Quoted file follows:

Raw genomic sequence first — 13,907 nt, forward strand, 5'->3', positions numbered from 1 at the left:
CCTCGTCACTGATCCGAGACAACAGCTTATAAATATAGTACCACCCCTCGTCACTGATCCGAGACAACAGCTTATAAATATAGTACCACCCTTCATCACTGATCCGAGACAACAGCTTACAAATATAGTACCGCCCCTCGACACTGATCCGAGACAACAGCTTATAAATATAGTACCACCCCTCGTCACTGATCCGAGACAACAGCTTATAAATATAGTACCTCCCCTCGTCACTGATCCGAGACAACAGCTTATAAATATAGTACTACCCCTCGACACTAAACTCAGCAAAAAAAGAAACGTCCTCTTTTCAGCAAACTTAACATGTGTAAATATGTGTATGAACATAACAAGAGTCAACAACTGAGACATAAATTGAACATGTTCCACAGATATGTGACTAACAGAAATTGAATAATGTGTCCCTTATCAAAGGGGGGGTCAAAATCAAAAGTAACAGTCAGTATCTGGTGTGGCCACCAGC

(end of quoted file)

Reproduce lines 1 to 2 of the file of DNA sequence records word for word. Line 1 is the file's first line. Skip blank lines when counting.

Raw genomic sequence first — 13,907 nt, forward strand, 5'->3', positions numbered from 1 at the left:
CCTCGTCACTGATCCGAGACAACAGCTTATAAATATAGTACCACCCCTCGTCACTGATCCGAGACAACAGCTTATAAATATAGTACCACCCTTCATCACTGATCCGAGACAACAGCTTACAAATATAGTACCGCCCCTCGACACTGATCCGAGACAACAGCTTATAAATATAGTACCACCCCTCGTCACTGATCCGAGACAACAGCTTATAAATATAGTACCTCCCCTCGTCACTGATCCGAGACAACAGCTTATAAATATAGTACTACCCCTCGACACTAAACTCAGCAAAAAAAGAAACGTCCTCTTTTCAGCAAACTTAACATGTGTAAATATGTGTATGAACATAACAAGAGTCAACAACTGAGACATAAATTGAACATGTTCCACAGATATGTGACTAACAGAAATTGAATAATGTGTCCCTTATCAAAGGGGGGGTCAAAATCAAAAGTAACAGTCAGTATCTGGTGTGGCCACCAGC